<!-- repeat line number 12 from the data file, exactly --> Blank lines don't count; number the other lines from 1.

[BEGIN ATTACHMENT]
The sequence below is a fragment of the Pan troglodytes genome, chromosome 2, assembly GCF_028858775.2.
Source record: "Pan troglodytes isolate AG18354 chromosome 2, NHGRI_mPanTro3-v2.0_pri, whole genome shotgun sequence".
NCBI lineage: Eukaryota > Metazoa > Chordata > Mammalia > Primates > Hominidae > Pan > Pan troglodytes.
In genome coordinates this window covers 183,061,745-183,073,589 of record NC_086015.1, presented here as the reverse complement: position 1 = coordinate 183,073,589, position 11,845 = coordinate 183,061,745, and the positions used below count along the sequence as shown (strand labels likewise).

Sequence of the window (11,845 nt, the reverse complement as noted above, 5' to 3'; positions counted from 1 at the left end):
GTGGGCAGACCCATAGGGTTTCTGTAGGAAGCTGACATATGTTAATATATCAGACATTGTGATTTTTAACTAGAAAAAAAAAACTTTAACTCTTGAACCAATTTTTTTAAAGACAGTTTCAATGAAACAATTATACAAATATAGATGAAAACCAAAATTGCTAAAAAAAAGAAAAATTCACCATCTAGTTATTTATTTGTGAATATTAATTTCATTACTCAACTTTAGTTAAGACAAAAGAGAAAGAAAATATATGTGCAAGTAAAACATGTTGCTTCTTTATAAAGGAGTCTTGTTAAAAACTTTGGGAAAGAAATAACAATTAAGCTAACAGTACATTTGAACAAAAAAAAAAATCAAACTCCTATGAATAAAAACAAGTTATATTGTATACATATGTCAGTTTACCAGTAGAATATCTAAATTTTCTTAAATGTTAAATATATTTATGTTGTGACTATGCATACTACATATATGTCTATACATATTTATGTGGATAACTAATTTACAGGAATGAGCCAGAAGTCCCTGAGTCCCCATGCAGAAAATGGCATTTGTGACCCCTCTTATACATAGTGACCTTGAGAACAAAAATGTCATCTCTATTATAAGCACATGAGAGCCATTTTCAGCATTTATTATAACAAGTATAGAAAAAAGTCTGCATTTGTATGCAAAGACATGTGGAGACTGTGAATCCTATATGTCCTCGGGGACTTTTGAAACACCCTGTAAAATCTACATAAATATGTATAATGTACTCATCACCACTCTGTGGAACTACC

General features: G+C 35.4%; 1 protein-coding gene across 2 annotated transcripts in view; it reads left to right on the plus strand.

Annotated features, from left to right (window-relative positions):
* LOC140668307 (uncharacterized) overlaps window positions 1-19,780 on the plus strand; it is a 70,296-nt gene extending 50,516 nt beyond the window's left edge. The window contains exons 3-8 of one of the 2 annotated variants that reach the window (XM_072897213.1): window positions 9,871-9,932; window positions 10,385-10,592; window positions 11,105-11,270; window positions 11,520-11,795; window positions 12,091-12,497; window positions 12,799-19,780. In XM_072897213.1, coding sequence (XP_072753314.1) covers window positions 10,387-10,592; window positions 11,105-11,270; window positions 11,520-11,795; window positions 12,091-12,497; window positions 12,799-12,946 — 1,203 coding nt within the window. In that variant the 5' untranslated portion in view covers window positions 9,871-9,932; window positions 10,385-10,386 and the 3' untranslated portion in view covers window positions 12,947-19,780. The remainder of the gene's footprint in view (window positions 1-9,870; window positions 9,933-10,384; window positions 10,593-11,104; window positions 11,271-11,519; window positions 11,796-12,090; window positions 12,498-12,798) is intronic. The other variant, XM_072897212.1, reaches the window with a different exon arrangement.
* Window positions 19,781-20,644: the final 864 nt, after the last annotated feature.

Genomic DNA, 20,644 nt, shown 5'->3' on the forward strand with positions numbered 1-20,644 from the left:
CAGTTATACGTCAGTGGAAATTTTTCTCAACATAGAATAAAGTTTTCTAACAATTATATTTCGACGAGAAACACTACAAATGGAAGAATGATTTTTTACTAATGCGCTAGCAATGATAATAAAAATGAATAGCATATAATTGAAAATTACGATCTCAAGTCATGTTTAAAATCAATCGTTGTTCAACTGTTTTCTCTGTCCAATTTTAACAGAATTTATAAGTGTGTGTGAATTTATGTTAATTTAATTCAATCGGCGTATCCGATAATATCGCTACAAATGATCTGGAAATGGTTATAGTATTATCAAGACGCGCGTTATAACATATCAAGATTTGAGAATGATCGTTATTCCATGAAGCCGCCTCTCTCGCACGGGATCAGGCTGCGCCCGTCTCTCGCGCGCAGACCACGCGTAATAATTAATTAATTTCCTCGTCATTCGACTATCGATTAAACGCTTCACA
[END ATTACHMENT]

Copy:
CAGTTATACGTCAGTGGAAATTTTTCTCAACATAGAATAAAGTTTTCTAACAATTATATTTCGACGAGAAACACTACAAATGGAAGAATGATTTTTTACTAATGCGCTAGCAATGATAATAAAAATGAATAGCATATAATTGAAAATTACGATCTCAAGTCATGTTTAAAATCAATCGTTGTTCAACTGTTTTCTCTGTCCAATTTTAACAGAATTTATAAGTGTGTGTGAATTTATGTTAATTTAATTCAATCGGCGTATCCGATAATATCGCTACAAATGATCTGGAAATGGTTATAGTATTATCAAGACGCGCGTTATAACATATCAAGATTTGAGAATGATCGTTATTCCATGAAGCCGCCTCTCTCGCACGGGATCAGGCTGCGCCCGTCTCTCGCGCGCAGACCACGCGTAATAATTAATTAATTTCCTCGTCATTCGACTATCGATTAAACGCTTCACA